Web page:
Nonetheless, it functioned as a way to elevate his music, expand its reach and grow his audience. ALEPH notes that he’s particularly proud of two songs he’s written and performed: Who I Am Today and Blessings. “I love these two songs because the lyrics are hopeful,” he said. As for his stage name, he explained its origins and deeper meaning: “It’s the first letter of the Hebrew alphabet,” he said. “It means God’s oneness and power. I thought it might signal to people who believe in Christianity what my roots are.”

alvin-lee-aleph-알레프

Above: JeongJae Lee, or as he’s better known in the music industry, ALEPH (알레프). LBC graduates might better remember him as Alvin.

When we asked him about his experiences working in the K-pop industry, he was very candid: “It’s like the law of the jungle,” ALEPH explained. “Music trends and musicians change quickly. It’s a vicious cycle.” Despite the challenges of working in a fast-paced industry that’s as quick to embrace up-and-coming stars as it is to discard them, there’s a real staying power to the type of music ALEPH is prone to create: timeless compositions with relatable lyrics. This, he says, came in part from his education at Lancaster Bible College.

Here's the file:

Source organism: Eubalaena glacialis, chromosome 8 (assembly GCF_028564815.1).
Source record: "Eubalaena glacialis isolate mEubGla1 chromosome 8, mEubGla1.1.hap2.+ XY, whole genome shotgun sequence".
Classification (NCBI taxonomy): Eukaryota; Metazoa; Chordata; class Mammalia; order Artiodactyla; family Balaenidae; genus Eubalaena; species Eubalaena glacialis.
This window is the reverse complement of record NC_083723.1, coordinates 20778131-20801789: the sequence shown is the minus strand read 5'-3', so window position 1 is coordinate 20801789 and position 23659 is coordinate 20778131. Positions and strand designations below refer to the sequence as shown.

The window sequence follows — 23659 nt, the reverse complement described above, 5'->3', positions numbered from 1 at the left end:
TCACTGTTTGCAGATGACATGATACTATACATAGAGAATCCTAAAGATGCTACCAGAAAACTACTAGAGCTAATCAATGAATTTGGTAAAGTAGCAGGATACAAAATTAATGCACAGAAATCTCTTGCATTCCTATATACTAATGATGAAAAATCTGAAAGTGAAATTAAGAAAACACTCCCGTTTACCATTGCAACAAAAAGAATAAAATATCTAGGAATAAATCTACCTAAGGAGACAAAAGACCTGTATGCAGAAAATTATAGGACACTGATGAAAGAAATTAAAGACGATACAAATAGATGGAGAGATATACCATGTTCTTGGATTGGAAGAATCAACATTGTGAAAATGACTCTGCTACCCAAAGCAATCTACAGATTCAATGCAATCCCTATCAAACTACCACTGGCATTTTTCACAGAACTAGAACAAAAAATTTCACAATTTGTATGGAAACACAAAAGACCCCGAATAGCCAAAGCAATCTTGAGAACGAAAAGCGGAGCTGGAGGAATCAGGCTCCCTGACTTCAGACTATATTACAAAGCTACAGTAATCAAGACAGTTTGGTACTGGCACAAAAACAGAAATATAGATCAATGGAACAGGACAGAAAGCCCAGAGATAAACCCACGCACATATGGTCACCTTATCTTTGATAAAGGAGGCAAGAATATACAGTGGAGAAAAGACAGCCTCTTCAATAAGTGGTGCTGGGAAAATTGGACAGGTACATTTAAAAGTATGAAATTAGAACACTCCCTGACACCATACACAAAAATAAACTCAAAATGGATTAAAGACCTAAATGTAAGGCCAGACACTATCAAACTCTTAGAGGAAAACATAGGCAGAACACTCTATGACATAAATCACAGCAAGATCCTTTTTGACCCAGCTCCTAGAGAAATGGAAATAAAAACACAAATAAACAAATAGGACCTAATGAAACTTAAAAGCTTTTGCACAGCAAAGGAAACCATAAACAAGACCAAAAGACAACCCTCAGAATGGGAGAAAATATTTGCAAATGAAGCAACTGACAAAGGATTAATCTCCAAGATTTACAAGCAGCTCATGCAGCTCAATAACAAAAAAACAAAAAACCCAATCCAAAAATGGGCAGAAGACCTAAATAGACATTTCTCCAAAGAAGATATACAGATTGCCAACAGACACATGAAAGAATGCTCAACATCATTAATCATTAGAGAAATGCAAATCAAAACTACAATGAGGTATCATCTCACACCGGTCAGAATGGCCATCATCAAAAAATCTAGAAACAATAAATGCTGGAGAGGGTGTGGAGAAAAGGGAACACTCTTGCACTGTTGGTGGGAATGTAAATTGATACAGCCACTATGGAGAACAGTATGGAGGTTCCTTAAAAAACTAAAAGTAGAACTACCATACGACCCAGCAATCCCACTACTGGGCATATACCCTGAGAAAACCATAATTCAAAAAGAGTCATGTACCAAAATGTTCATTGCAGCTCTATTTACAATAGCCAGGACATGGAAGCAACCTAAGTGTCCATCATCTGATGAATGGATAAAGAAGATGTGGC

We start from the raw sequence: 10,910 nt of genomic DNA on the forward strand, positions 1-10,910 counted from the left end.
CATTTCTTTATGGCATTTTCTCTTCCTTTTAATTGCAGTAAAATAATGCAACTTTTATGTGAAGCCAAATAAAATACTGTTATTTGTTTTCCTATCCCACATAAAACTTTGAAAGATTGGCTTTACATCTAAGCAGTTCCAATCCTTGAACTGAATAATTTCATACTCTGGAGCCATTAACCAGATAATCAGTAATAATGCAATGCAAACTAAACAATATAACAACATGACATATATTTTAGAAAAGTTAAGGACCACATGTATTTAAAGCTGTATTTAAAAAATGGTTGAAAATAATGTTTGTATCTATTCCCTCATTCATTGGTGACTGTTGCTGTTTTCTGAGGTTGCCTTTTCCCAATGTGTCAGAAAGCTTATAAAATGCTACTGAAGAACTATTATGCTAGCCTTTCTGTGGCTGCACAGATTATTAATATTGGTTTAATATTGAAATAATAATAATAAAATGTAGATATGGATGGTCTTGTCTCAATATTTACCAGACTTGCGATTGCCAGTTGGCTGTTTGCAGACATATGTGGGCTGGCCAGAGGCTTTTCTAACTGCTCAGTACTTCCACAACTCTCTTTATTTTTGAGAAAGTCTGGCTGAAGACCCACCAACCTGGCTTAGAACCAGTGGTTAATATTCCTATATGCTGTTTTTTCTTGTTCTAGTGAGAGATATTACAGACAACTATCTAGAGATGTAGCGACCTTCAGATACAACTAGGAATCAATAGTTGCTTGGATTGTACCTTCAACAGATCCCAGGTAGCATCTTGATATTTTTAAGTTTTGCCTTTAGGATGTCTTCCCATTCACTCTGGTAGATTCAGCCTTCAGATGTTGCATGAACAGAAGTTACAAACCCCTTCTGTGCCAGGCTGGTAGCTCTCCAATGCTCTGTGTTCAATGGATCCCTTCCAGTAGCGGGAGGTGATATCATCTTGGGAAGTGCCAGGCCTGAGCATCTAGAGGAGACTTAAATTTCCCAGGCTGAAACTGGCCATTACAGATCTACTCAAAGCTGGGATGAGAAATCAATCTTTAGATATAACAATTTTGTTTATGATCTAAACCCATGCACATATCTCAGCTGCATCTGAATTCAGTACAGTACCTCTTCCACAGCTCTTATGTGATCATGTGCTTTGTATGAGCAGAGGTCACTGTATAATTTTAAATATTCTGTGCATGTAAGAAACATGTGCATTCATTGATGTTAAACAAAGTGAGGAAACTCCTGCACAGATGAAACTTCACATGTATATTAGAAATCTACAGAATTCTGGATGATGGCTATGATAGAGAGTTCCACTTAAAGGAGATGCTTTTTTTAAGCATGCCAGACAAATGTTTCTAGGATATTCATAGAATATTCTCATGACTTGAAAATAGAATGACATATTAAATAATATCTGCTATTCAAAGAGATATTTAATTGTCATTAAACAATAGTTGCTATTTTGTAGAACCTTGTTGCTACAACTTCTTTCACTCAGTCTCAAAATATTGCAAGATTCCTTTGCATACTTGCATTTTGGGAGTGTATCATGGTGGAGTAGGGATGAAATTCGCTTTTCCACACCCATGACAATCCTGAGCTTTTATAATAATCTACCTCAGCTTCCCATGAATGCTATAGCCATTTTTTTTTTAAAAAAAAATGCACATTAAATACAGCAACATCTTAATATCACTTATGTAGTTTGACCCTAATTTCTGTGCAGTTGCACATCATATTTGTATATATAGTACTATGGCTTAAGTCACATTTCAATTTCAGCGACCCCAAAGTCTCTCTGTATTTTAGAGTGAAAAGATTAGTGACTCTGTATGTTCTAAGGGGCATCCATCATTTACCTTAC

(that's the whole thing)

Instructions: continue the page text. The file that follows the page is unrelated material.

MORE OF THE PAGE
“My education from LBC really helped me to prepare for my career,” said ALEPH. “I met so many talented friends while studying at LBC. They inspired me to create my own music, not to just duplicate or mimic others.” He says that while his time in the classroom was absolutely formative, he found that the informal education he received from learning from and interacting with his classmates was key. “I think seeing what my friends did as artists and musicians helped to prepare me for this job.”

A native-born Korean, ALEPH – who, by the way, is trilingual: he speaks Korean, Chinese and English – first heard about LBC through his choir teacher. “I lived in China until 2012 and I went to an international high school there,” he said. “My choir teacher there was an LBC graduate and recommended I study at LBC.” Once he graduated from high school, he packed his bags and headed to the US in 2012, though he had to leave as a sophomore in 2014 to fulfill a military service obligation in his home country. Still, he said he cherished his time at the college – in particular, the friends he made and the people he met. “I really valued the people,” said ALEPH. “Yes, knowledge may help us to become more skilled, but the people we meet at school can also teach us a lot.”

As for advice to any aspiring performers, ALEPH says loving what you do is key. “Keep on making your art and be more open to sharing it with others,” he explained. “Whatever you end up choosing to do after you graduate from LBC, you will learn something and become a better person. So whatever you do, do it for the love of the craft.”